Ossuaries (poem)

i.

My love,
I want to braid your bones like rivers,
I want to weave them close
like the branches of a sapling
that is glutted with the green blood
of spring.

ii.

My love,
give me your bones.

This is the body that your mother unearthed
with her sweet, brown hands.
This is the flesh that your father pulled up
like a stubborn root.

It will return someday, this body,
to the ground and to the grasses;
it will burrow into the rich earth
and your bones will seem a fitting gift
to one who knew the story of the hands of your father,
of your mother’s knuckles like knots
in hard wood.

iii.

My love,
I love your bones with the certainty of winter
which makes stories and birdsong visible,
hanging suspended as fog in the cold air.

I love your bones, your definite bones,
with the same implacable love reserved for the invisible made definite:
stories, and birdsong.

iv.

My love,
your sweetness lies between the flesh and the bone;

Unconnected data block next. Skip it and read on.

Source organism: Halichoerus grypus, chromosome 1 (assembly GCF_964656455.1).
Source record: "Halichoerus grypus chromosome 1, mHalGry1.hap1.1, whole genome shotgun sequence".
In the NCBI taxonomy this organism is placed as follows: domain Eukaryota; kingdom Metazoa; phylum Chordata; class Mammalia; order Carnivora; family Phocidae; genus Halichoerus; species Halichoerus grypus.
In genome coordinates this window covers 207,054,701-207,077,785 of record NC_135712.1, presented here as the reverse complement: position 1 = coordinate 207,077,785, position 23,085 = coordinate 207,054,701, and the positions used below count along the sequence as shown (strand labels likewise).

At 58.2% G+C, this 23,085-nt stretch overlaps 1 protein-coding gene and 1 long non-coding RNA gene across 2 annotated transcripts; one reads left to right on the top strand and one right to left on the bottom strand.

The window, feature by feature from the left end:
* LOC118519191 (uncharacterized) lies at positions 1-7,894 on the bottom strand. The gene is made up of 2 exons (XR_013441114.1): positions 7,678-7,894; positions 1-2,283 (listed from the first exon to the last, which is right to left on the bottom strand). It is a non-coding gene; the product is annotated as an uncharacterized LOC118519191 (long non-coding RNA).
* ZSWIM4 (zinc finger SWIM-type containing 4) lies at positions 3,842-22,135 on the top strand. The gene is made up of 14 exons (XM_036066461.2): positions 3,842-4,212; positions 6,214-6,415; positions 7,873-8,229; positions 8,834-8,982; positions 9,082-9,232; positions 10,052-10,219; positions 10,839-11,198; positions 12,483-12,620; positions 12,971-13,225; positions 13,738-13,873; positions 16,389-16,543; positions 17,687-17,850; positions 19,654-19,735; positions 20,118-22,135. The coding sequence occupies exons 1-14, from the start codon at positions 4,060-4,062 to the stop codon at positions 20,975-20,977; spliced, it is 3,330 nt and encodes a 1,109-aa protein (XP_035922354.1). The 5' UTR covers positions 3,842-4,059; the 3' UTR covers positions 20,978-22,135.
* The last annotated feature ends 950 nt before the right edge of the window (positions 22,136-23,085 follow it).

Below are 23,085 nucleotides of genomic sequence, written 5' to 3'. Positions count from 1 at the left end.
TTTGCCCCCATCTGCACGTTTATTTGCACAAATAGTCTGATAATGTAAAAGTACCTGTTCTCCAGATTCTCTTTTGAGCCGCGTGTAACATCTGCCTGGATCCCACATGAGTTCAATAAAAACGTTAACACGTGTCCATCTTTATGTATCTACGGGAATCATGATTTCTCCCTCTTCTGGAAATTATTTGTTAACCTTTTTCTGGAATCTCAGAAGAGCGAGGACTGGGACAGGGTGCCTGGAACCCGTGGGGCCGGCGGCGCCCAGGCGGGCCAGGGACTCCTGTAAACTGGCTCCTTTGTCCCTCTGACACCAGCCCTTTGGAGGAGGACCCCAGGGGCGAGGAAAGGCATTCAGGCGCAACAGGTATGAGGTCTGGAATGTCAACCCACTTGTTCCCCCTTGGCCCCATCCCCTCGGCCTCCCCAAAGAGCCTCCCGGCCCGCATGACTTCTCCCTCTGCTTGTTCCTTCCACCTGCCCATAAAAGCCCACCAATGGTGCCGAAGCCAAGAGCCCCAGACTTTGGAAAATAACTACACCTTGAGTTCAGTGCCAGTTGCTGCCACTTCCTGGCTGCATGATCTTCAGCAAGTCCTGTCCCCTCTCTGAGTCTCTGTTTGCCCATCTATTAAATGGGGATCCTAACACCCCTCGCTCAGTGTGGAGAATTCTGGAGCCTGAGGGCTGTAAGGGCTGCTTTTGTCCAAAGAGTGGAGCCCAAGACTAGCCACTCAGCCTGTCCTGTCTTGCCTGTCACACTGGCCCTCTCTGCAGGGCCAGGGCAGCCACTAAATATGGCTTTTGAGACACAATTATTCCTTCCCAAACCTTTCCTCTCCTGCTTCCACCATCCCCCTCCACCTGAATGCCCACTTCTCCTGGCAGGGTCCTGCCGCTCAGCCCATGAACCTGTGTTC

your sweetness is written in the marrow.

v.

My love,
let me gather up your crooked bones
a build a story-shelter,
a house of sweetness;
let me gather up your crooked bones
and build the story of your sweetness
from the sudden tangible language
of winter birdsong.

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One response to “Ossuaries (poem)

  1. I admire the way you’ve woven words throughout the poem, and I am glad to have learned (as a result of some Googling) about the return and reburial of ancient Heiltsuk ancestors a few years ago: http://www.theglobeandmail.com/news/british-columbia/excavated-remains-finally-heading-back-to-first-nations-community/article2146398/

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